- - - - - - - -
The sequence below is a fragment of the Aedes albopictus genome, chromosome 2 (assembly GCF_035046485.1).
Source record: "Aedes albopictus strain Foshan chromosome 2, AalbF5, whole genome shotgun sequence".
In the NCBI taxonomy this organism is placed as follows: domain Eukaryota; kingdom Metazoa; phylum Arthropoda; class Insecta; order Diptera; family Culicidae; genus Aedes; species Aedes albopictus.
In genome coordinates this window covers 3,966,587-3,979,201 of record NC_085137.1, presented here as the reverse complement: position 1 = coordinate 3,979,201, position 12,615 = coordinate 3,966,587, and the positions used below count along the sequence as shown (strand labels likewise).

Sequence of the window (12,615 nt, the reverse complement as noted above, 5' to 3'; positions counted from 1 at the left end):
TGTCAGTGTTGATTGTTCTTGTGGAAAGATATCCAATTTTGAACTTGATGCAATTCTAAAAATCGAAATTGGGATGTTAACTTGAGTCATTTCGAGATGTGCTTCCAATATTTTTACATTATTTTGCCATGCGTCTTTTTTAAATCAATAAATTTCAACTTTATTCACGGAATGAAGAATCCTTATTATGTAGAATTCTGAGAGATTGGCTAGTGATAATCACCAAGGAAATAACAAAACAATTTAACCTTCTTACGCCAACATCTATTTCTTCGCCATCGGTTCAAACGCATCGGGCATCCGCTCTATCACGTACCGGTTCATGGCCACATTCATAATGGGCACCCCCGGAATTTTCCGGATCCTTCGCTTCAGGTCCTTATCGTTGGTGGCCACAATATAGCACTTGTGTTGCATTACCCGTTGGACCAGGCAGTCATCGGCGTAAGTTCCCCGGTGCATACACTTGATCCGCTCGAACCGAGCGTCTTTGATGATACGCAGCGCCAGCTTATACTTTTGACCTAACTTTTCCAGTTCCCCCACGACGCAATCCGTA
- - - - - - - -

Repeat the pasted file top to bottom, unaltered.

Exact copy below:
The sequence below is a fragment of the Aedes albopictus genome, chromosome 2 (assembly GCF_035046485.1).
Source record: "Aedes albopictus strain Foshan chromosome 2, AalbF5, whole genome shotgun sequence".
In the NCBI taxonomy this organism is placed as follows: domain Eukaryota; kingdom Metazoa; phylum Arthropoda; class Insecta; order Diptera; family Culicidae; genus Aedes; species Aedes albopictus.
In genome coordinates this window covers 3,966,587-3,979,201 of record NC_085137.1, presented here as the reverse complement: position 1 = coordinate 3,979,201, position 12,615 = coordinate 3,966,587, and the positions used below count along the sequence as shown (strand labels likewise).

Sequence of the window (12,615 nt, the reverse complement as noted above, 5' to 3'; positions counted from 1 at the left end):
TGTCAGTGTTGATTGTTCTTGTGGAAAGATATCCAATTTTGAACTTGATGCAATTCTAAAAATCGAAATTGGGATGTTAACTTGAGTCATTTCGAGATGTGCTTCCAATATTTTTACATTATTTTGCCATGCGTCTTTTTTAAATCAATAAATTTCAACTTTATTCACGGAATGAAGAATCCTTATTATGTAGAATTCTGAGAGATTGGCTAGTGATAATCACCAAGGAAATAACAAAACAATTTAACCTTCTTACGCCAACATCTATTTCTTCGCCATCGGTTCAAACGCATCGGGCATCCGCTCTATCACGTACCGGTTCATGGCCACATTCATAATGGGCACCCCCGGAATTTTCCGGATCCTTCGCTTCAGGTCCTTATCGTTGGTGGCCACAATATAGCACTTGTGTTGCATTACCCGTTGGACCAGGCAGTCATCGGCGTAAGTTCCCCGGTGCATACACTTGATCCGCTCGAACCGAGCGTCTTTGATGATACGCAGCGCCAGCTTATACTTTTGACCTAACTTTTCCAGTTCCCCCACGACGCAATCCGTA